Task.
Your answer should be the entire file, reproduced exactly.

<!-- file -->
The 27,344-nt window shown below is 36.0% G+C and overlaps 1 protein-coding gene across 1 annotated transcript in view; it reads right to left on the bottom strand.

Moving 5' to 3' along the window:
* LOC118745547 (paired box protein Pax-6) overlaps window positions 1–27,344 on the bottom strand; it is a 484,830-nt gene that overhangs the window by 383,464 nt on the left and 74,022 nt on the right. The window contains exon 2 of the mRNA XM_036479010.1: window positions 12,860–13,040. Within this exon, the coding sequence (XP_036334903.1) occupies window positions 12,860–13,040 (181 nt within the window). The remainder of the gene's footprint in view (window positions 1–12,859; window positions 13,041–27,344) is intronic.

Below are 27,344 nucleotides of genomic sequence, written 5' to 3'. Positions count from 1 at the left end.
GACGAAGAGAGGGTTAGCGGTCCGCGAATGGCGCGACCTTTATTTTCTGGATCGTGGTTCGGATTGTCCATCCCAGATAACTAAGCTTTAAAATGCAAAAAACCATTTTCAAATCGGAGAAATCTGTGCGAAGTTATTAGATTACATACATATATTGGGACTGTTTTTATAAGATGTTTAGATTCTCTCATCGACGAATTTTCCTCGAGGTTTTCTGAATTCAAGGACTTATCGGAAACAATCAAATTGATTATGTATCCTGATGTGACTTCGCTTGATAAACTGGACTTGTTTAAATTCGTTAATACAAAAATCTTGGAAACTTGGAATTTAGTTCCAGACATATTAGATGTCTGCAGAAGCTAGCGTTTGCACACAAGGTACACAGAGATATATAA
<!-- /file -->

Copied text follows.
The 27,344-nt window shown below is 36.0% G+C and overlaps 1 protein-coding gene across 1 annotated transcript in view; it reads right to left on the bottom strand.

Moving 5' to 3' along the window:
* LOC118745547 (paired box protein Pax-6) overlaps window positions 1–27,344 on the bottom strand; it is a 484,830-nt gene that overhangs the window by 383,464 nt on the left and 74,022 nt on the right. The window contains exon 2 of the mRNA XM_036479010.1: window positions 12,860–13,040. Within this exon, the coding sequence (XP_036334903.1) occupies window positions 12,860–13,040 (181 nt within the window). The remainder of the gene's footprint in view (window positions 1–12,859; window positions 13,041–27,344) is intronic.

Below are 27,344 nucleotides of genomic sequence, written 5' to 3'. Positions count from 1 at the left end.
GACGAAGAGAGGGTTAGCGGTCCGCGAATGGCGCGACCTTTATTTTCTGGATCGTGGTTCGGATTGTCCATCCCAGATAACTAAGCTTTAAAATGCAAAAAACCATTTTCAAATCGGAGAAATCTGTGCGAAGTTATTAGATTACATACATATATTGGGACTGTTTTTATAAGATGTTTAGATTCTCTCATCGACGAATTTTCCTCGAGGTTTTCTGAATTCAAGGACTTATCGGAAACAATCAAATTGATTATGTATCCTGATGTGACTTCGCTTGATAAACTGGACTTGTTTAAATTCGTTAATACAAAAATCTTGGAAACTTGGAATTTAGTTCCAGACATATTAGATGTCTGCAGAAGCTAGCGTTTGCACACAAGGTACACAGAGATATATAA